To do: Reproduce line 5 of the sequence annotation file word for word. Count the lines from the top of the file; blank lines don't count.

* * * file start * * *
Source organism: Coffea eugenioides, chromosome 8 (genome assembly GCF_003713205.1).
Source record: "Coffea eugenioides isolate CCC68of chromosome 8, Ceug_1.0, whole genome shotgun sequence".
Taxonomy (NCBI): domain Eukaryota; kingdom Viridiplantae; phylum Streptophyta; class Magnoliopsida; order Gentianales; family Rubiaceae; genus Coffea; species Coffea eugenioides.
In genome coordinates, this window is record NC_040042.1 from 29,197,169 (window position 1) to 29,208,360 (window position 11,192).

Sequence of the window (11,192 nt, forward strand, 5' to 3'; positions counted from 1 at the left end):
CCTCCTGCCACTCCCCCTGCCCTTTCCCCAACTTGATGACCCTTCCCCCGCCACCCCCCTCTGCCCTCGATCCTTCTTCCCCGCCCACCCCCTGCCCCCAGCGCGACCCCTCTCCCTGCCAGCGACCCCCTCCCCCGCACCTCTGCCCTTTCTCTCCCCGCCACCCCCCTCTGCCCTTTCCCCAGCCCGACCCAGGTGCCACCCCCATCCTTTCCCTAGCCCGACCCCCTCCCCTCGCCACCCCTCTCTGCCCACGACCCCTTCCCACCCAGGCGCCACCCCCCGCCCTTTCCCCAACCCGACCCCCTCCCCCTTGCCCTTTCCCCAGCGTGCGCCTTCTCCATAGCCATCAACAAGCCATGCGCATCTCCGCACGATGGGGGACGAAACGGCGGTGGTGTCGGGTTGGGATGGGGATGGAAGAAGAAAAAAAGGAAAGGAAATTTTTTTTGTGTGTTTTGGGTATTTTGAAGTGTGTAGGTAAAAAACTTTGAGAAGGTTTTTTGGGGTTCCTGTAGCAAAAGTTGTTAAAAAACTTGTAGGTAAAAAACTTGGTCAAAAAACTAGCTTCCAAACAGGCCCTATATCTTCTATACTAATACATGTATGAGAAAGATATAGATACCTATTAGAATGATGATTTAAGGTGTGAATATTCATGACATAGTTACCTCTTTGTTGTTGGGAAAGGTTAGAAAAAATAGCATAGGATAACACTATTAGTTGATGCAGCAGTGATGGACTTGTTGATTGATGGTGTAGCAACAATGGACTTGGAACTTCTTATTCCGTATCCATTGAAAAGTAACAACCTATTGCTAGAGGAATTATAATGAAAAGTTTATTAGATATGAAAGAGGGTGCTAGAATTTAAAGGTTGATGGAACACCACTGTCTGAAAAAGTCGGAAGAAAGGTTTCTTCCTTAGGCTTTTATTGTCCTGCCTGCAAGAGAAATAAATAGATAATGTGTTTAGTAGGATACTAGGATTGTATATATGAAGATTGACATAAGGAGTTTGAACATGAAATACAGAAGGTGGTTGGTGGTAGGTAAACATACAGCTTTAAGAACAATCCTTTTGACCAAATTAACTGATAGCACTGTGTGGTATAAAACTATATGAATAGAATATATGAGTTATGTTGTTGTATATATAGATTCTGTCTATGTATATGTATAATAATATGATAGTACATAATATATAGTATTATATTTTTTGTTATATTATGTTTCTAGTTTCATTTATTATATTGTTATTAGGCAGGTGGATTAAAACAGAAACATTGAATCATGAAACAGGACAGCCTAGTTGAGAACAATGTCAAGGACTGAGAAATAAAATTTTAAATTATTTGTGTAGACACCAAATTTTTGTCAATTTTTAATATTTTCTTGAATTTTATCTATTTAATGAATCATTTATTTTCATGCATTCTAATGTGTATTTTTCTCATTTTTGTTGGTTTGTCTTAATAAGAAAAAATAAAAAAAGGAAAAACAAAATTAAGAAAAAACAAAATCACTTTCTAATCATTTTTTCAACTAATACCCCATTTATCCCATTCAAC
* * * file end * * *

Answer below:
Sequence of the window (11,192 nt, forward strand, 5' to 3'; positions counted from 1 at the left end):